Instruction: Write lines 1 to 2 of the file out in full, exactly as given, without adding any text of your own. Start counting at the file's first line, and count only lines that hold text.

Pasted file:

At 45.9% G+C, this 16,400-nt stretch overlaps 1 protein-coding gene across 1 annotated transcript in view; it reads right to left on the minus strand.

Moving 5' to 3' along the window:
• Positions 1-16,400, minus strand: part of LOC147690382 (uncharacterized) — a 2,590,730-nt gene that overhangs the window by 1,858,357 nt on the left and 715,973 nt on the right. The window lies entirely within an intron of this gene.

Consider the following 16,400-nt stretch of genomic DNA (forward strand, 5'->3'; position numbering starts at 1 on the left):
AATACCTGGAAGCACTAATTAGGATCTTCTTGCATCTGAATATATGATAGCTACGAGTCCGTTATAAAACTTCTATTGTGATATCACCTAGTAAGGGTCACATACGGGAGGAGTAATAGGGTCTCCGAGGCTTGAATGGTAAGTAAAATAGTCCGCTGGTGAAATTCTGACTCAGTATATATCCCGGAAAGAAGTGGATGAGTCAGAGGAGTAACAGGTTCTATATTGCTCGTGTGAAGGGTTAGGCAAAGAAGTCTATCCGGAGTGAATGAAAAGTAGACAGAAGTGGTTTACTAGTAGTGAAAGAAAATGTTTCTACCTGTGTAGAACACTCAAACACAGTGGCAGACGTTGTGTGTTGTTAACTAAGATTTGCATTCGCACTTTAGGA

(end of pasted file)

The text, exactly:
At 45.9% G+C, this 16,400-nt stretch overlaps 1 protein-coding gene across 1 annotated transcript in view; it reads right to left on the minus strand.

Moving 5' to 3' along the window: